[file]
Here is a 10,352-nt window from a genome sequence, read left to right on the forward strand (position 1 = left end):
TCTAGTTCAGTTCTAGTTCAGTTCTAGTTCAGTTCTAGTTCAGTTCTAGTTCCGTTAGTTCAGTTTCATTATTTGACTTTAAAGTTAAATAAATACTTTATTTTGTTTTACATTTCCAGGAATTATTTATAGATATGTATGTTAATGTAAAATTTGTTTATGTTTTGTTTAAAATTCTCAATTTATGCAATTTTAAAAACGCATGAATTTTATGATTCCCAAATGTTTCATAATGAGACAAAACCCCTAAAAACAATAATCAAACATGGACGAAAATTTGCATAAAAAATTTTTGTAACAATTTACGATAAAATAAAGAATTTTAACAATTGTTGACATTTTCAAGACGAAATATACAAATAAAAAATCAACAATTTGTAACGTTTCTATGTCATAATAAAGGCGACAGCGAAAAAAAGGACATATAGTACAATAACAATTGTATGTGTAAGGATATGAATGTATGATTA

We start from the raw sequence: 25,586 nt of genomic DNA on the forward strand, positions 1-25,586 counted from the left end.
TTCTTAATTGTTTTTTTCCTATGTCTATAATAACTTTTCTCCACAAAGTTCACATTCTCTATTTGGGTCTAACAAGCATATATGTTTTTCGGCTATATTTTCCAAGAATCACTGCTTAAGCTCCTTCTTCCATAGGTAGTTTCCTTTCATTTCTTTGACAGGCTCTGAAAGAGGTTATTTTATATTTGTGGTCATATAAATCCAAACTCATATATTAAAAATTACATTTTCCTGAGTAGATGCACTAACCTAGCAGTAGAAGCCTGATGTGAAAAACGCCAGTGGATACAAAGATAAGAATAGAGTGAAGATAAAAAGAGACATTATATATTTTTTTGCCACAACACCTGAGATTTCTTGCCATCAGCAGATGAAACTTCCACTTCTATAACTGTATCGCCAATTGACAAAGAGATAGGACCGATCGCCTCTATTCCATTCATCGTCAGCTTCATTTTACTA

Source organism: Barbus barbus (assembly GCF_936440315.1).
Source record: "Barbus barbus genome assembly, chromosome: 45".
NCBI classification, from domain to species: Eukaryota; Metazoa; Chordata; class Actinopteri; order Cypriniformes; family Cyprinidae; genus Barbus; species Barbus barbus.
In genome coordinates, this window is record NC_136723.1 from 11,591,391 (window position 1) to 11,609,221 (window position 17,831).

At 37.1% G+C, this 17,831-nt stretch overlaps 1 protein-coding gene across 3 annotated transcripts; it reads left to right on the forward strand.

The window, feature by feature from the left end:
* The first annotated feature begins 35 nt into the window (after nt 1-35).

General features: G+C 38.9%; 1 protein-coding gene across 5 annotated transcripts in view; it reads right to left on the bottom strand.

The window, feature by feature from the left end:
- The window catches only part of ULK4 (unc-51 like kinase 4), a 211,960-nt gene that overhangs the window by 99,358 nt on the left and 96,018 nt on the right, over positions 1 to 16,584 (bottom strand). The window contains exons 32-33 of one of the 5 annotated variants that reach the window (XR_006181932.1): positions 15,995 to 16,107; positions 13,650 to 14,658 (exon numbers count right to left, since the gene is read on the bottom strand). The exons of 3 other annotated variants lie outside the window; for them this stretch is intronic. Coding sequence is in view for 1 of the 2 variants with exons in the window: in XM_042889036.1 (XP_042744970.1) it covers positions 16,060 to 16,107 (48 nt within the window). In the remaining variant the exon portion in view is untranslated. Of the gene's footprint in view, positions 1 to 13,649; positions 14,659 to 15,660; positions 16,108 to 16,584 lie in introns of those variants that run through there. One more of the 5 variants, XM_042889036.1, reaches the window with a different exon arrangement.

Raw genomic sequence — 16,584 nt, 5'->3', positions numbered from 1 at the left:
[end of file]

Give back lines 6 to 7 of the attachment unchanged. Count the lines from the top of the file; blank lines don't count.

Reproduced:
Source record: "Barbus barbus genome assembly, chromosome: 45".
NCBI classification, from domain to species: Eukaryota; Metazoa; Chordata; class Actinopteri; order Cypriniformes; family Cyprinidae; genus Barbus; species Barbus barbus.